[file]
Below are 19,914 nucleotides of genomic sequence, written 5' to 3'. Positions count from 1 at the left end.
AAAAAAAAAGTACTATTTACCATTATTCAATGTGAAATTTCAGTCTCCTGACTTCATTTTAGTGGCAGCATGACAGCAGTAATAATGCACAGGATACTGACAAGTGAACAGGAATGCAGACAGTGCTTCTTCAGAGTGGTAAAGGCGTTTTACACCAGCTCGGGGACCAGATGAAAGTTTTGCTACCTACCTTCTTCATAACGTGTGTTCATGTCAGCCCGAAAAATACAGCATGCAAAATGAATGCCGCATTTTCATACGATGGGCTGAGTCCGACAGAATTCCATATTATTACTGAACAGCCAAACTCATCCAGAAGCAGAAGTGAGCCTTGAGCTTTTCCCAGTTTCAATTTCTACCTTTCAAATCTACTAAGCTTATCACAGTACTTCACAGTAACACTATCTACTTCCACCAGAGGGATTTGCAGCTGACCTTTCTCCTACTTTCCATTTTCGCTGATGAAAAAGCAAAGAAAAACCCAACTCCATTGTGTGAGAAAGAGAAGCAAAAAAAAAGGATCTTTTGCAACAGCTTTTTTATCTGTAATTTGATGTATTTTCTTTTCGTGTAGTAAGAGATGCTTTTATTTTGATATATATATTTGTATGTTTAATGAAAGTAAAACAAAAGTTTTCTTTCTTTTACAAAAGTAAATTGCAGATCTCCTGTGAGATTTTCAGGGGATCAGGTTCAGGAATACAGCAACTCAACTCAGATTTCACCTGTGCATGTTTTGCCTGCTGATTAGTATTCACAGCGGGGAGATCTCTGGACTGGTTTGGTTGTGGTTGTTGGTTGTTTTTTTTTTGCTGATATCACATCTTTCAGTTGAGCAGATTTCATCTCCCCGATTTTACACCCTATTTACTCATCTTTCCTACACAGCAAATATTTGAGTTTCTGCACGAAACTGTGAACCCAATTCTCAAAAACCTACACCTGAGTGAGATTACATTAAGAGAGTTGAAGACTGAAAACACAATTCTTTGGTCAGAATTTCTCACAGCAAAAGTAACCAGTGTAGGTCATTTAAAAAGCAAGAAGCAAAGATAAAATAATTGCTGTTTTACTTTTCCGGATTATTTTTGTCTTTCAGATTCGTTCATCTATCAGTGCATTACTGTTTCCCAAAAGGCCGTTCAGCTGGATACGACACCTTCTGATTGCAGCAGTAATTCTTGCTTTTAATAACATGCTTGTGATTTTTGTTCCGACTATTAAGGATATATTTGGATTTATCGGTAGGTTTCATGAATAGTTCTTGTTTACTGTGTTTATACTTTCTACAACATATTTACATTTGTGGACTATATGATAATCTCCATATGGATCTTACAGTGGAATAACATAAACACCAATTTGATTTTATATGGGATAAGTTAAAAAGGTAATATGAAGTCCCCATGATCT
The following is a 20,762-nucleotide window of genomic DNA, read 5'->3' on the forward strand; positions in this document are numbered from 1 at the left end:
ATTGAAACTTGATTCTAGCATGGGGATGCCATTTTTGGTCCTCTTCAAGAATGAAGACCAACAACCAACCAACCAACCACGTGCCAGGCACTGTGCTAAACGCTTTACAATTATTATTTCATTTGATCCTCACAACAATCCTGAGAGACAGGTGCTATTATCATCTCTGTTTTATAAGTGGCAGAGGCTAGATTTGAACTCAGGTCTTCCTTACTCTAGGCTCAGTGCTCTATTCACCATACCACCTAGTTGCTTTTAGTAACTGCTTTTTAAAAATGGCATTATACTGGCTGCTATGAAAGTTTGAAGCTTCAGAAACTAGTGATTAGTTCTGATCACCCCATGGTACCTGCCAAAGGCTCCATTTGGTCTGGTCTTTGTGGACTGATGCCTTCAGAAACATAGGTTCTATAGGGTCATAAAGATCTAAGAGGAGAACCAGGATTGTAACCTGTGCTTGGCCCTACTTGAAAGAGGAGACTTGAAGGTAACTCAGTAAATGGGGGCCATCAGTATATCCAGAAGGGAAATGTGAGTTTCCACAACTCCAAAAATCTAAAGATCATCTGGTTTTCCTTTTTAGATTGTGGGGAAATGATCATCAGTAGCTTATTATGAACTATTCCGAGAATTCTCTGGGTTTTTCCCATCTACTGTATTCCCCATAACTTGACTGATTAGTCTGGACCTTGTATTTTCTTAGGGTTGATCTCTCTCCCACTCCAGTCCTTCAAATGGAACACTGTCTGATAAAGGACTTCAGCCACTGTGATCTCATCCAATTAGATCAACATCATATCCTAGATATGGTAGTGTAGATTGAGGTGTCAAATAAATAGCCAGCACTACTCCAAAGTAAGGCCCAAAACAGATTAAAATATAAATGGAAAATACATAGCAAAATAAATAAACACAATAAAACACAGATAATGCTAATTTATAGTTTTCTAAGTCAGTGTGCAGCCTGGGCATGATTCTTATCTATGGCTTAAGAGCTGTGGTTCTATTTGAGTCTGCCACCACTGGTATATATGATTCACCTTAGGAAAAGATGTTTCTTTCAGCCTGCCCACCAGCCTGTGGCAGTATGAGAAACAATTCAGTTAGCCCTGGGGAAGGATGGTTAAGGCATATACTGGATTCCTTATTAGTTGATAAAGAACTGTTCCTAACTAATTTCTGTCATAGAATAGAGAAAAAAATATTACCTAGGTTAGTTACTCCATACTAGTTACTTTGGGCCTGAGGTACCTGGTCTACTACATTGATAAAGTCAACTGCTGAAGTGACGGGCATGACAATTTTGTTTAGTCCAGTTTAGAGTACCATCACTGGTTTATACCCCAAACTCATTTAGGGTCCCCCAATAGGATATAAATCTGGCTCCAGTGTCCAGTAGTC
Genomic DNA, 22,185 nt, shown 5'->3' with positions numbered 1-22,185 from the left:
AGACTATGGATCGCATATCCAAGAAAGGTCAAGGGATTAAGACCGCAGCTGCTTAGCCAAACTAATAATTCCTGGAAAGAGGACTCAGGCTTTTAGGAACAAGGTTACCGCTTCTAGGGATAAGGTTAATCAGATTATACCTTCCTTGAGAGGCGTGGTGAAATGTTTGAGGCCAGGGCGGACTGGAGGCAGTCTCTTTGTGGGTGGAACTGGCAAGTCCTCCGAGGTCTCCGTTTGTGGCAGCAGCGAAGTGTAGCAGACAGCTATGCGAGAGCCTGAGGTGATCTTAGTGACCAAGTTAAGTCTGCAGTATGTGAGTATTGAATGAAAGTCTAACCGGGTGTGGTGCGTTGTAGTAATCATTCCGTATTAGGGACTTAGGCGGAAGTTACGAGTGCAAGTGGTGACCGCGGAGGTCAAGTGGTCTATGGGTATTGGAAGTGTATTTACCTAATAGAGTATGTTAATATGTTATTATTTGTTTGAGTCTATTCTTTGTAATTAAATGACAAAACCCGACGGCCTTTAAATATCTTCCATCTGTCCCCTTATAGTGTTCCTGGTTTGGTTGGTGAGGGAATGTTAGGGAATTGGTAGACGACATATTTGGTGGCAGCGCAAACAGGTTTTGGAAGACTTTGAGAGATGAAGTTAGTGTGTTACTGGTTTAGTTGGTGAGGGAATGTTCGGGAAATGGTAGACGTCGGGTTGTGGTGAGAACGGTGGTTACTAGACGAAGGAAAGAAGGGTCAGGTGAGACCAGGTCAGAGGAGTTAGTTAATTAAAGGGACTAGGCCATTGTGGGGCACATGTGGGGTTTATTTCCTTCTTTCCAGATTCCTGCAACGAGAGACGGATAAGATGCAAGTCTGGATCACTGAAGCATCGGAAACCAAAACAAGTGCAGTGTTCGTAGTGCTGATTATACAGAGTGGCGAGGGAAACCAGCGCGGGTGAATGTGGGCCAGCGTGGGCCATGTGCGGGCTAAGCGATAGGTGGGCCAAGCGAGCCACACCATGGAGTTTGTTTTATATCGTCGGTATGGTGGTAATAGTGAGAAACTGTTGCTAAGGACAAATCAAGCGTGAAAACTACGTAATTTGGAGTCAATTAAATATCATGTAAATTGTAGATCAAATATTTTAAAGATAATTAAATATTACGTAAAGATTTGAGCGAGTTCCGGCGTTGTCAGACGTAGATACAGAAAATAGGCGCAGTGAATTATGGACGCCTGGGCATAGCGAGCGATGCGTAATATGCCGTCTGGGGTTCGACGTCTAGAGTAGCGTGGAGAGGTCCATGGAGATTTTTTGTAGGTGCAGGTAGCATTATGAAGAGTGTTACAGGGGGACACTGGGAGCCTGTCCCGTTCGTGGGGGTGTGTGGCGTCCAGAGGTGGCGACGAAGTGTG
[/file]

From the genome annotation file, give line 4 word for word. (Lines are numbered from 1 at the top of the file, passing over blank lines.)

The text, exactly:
ATTGAAACTTGATTCTAGCATGGGGATGCCATTTTTGGTCCTCTTCAAGAATGAAGACCAACAACCAACCAACCAACCACGTGCCAGGCACTGTGCTAAACGCTTTACAATTATTATTTCATTTGATCCTCACAACAATCCTGAGAGACAGGTGCTATTATCATCTCTGTTTTATAAGTGGCAGAGGCTAGATTTGAACTCAGGTCTTCCTTACTCTAGGCTCAGTGCTCTATTCACCATACCACCTAGTTGCTTTTAGTAACTGCTTTTTAAAAATGGCATTATACTGGCTGCTATGAAAGTTTGAAGCTTCAGAAACTAGTGATTAGTTCTGATCACCCCATGGTACCTGCCAAAGGCTCCATTTGGTCTGGTCTTTGTGGACTGATGCCTTCAGAAACATAGGTTCTATAGGGTCATAAAGATCTAAGAGGAGAACCAGGATTGTAACCTGTGCTTGGCCCTACTTGAAAGAGGAGACTTGAAGGTAACTCAGTAAATGGGGGCCATCAGTATATCCAGAAGGGAAATGTGAGTTTCCACAACTCCAAAAATCTAAAGATCATCTGGTTTTCCTTTTTAGATTGTGGGGAAATGATCATCAGTAGCTTATTATGAACTATTCCGAGAATTCTCTGGGTTTTTCCCATCTACTGTATTCCCCATAACTTGACTGATTAGTCTGGACCTTGTATTTTCTTAGGGTTGATCTCTCTCCCACTCCAGTCCTTCAAATGGAACACTGTCTGATAAAGGACTTCAGCCACTGTGATCTCATCCAATTAGATCAACATCATATCCTAGATATGGTAGTGTAGATTGAGGTGTCAAATAAATAGCCAGCACTACTCCAAAGTAAGGCCCAAAACAGATTAAAATATAAATGGAAAATACATAGCAAAATAAATAAACACAATAAAACACAGATAATGCTAATTTATAGTTTTCTAAGTCAGTGTGCAGCCTGGGCATGATTCTTATCTATGGCTTAAGAGCTGTGGTTCTATTTGAGTCTGCCACCACTGGTATATATGATTCACCTTAGGAAAAGATGTTTCTTTCAGCCTGCCCACCAGCCTGTGGCAGTATGAGAAACAATTCAGTTAGCCCTGGGGAAGGATGGTTAAGGCATATACTGGATTCCTTATTAGTTGATAAAGAACTGTTCCTAACTAATTTCTGTCATAGAATAGAGAAAAAAATATTACCTAGGTTAGTTACTCCATACTAGTTACTTTGGGCCTGAGGTACCTGGTCTACTACATTGATAAAGTCAACTGCTGAAGTGACGGGCATGACAATTTTGTTTAGTCCAGTTTAGAGTACCATCACTGGTTTATACCCCAAACTCATTTAGGGTCCCCCAATAGGATATAAATCTGGCTCCAGTGTCCAGTAGTC